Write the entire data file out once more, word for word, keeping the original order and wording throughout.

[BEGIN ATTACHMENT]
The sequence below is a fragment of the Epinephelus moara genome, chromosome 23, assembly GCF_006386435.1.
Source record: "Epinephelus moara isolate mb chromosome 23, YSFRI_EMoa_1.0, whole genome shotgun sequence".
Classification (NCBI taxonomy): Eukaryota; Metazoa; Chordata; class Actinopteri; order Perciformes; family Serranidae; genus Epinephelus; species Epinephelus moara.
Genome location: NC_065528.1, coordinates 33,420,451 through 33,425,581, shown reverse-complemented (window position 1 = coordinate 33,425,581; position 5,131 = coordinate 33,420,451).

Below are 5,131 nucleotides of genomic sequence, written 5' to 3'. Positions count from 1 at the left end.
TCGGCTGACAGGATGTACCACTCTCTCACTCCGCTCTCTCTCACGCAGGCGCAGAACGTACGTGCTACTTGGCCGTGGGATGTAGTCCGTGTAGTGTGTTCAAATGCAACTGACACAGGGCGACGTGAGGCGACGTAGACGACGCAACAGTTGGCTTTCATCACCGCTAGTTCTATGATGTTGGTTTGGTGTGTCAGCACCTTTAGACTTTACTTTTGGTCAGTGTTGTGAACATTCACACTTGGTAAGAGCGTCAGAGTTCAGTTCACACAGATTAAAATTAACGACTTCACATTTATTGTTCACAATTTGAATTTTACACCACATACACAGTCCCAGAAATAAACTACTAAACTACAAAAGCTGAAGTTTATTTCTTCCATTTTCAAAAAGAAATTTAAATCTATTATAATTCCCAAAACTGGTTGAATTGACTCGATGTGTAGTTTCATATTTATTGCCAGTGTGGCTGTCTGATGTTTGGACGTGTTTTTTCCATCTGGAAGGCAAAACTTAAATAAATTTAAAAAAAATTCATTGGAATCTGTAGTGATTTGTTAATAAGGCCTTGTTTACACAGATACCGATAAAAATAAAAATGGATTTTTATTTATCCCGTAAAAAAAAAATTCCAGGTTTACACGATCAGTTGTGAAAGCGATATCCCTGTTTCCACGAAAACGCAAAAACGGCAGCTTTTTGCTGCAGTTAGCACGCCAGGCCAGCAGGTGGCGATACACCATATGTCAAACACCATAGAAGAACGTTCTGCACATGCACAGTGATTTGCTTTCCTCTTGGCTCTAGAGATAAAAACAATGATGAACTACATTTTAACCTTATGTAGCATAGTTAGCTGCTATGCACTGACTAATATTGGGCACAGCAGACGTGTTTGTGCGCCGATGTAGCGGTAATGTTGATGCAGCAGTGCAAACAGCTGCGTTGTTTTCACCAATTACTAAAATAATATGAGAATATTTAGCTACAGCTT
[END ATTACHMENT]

The sequence below is a fragment of the Epinephelus moara genome, chromosome 23, assembly GCF_006386435.1.
Source record: "Epinephelus moara isolate mb chromosome 23, YSFRI_EMoa_1.0, whole genome shotgun sequence".
Classification (NCBI taxonomy): Eukaryota; Metazoa; Chordata; class Actinopteri; order Perciformes; family Serranidae; genus Epinephelus; species Epinephelus moara.
Genome location: NC_065528.1, coordinates 33,420,451 through 33,425,581, shown reverse-complemented (window position 1 = coordinate 33,425,581; position 5,131 = coordinate 33,420,451).

Below are 5,131 nucleotides of genomic sequence, written 5' to 3'. Positions count from 1 at the left end.
TCGGCTGACAGGATGTACCACTCTCTCACTCCGCTCTCTCTCACGCAGGCGCAGAACGTACGTGCTACTTGGCCGTGGGATGTAGTCCGTGTAGTGTGTTCAAATGCAACTGACACAGGGCGACGTGAGGCGACGTAGACGACGCAACAGTTGGCTTTCATCACCGCTAGTTCTATGATGTTGGTTTGGTGTGTCAGCACCTTTAGACTTTACTTTTGGTCAGTGTTGTGAACATTCACACTTGGTAAGAGCGTCAGAGTTCAGTTCACACAGATTAAAATTAACGACTTCACATTTATTGTTCACAATTTGAATTTTACACCACATACACAGTCCCAGAAATAAACTACTAAACTACAAAAGCTGAAGTTTATTTCTTCCATTTTCAAAAAGAAATTTAAATCTATTATAATTCCCAAAACTGGTTGAATTGACTCGATGTGTAGTTTCATATTTATTGCCAGTGTGGCTGTCTGATGTTTGGACGTGTTTTTTCCATCTGGAAGGCAAAACTTAAATAAATTTAAAAAAAATTCATTGGAATCTGTAGTGATTTGTTAATAAGGCCTTGTTTACACAGATACCGATAAAAATAAAAATGGATTTTTATTTATCCCGTAAAAAAAAAATTCCAGGTTTACACGATCAGTTGTGAAAGCGATATCCCTGTTTCCACGAAAACGCAAAAACGGCAGCTTTTTGCTGCAGTTAGCACGCCAGGCCAGCAGGTGGCGATACACCATATGTCAAACACCATAGAAGAACGTTCTGCACATGCACAGTGATTTGCTTTCCTCTTGGCTCTAGAGATAAAAACAATGATGAACTACATTTTAACCTTATGTAGCATAGTTAGCTGCTATGCACTGACTAATATTGGGCACAGCAGACGTGTTTGTGCGCCGATGTAGCGGTAATGTTGATGCAGCAGTGCAAACAGCTGCGTTGTTTTCACCAATTACTAAAATAATATGAGAATATTTAGCTACAGCTT